Michael Andrew: I was speaking to a couple athletes earlier this morning about my training because I’m here in Singapore now, getting ready for World Champs. They asked me, “Are you sprinting every single practice?” I’m like, “Yeah, absolutely. Is that crazy?” They’re like, “I could never do that,” but it’s one of those things. It’s like yes it’s really hard but people look at the numbers. People look at, “Oh you got to being 6,000 yards to finish 100,” or whatever. It doesn’t make sense, and the body doesn’t need it, and the science is there. Now we’ve been able to test it with USRPT.

Michael Andrew: I guess if I was to run through a typical … I can kind of … That was a little bit of a rabbit trail but if I run through a typical session, if I’m training for a 100 free-style, long course, say my best time is 60 seconds. I’m going to take that 60 seconds, cut it down into quarters of the race, so four lengths. To make the math a little easier, I’m training … Say I’m training in a short course meter pool, 25 meters. I’d be holding 15 seconds for each length. The moment I go over that 15 we cut it off and take a break for a full cycle, like a 30 second break. We try and go a max of … We never go more than 30/25s for 100 set but inside those 30/25s, if we fail three times, that’s the end. We stop there because my body has had this neural fatigue where it knows, “Okay. That’s the stopping point.” I don’t want to be pushing my body or training my body to swim a time slower than what I need to go.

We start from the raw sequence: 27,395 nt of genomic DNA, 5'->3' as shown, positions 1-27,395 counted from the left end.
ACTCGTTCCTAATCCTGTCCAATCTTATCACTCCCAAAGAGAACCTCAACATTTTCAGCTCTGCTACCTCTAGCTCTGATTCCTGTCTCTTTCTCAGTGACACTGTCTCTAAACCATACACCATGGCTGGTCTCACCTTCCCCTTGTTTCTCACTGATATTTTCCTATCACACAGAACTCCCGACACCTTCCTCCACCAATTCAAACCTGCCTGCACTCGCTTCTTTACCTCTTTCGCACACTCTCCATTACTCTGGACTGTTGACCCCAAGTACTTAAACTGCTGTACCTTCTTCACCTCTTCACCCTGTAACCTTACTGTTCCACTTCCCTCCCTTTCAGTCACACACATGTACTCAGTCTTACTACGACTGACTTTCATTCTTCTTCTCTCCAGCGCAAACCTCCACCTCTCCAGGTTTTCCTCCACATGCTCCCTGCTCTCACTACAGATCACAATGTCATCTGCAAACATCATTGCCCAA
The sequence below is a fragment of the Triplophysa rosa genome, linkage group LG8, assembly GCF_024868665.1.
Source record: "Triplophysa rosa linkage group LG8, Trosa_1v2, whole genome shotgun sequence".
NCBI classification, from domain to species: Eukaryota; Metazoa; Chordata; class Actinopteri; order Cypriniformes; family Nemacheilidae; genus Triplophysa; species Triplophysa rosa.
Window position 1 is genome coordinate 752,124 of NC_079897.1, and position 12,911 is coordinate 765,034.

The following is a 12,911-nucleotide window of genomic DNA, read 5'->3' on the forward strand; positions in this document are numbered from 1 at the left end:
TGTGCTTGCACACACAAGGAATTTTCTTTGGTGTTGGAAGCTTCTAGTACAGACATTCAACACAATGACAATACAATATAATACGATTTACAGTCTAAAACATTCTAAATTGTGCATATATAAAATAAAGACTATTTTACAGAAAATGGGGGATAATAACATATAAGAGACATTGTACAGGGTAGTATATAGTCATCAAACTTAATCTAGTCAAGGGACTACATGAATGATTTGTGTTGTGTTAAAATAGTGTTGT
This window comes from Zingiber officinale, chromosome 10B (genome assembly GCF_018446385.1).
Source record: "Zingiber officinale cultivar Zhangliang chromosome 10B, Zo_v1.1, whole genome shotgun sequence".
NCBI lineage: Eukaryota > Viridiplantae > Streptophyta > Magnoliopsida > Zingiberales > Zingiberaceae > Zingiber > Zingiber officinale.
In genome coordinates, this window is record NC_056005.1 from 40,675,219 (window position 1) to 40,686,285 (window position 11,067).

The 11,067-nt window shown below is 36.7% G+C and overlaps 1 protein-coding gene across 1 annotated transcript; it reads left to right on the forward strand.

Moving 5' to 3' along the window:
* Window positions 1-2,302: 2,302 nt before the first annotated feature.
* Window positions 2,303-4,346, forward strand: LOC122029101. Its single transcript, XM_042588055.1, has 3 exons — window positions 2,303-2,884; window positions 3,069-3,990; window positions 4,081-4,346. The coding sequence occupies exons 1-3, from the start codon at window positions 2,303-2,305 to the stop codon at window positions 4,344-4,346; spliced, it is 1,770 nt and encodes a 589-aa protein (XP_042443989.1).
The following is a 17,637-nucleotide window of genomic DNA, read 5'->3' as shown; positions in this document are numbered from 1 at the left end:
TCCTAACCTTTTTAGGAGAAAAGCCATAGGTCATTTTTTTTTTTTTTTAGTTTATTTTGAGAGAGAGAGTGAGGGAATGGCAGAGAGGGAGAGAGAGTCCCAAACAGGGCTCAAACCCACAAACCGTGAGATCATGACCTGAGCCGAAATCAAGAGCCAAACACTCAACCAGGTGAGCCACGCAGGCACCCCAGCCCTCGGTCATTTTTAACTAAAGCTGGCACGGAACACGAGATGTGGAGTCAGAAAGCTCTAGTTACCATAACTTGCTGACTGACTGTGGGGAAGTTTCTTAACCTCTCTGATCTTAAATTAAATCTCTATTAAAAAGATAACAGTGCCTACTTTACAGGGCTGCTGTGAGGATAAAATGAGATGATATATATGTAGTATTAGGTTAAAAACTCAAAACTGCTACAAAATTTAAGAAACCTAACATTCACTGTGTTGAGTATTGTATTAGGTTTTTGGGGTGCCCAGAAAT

Michael Andrew: A lot of the time … The pace times I hold in practice are all dictated off of what I go … Like personal best. What’s my best time currently?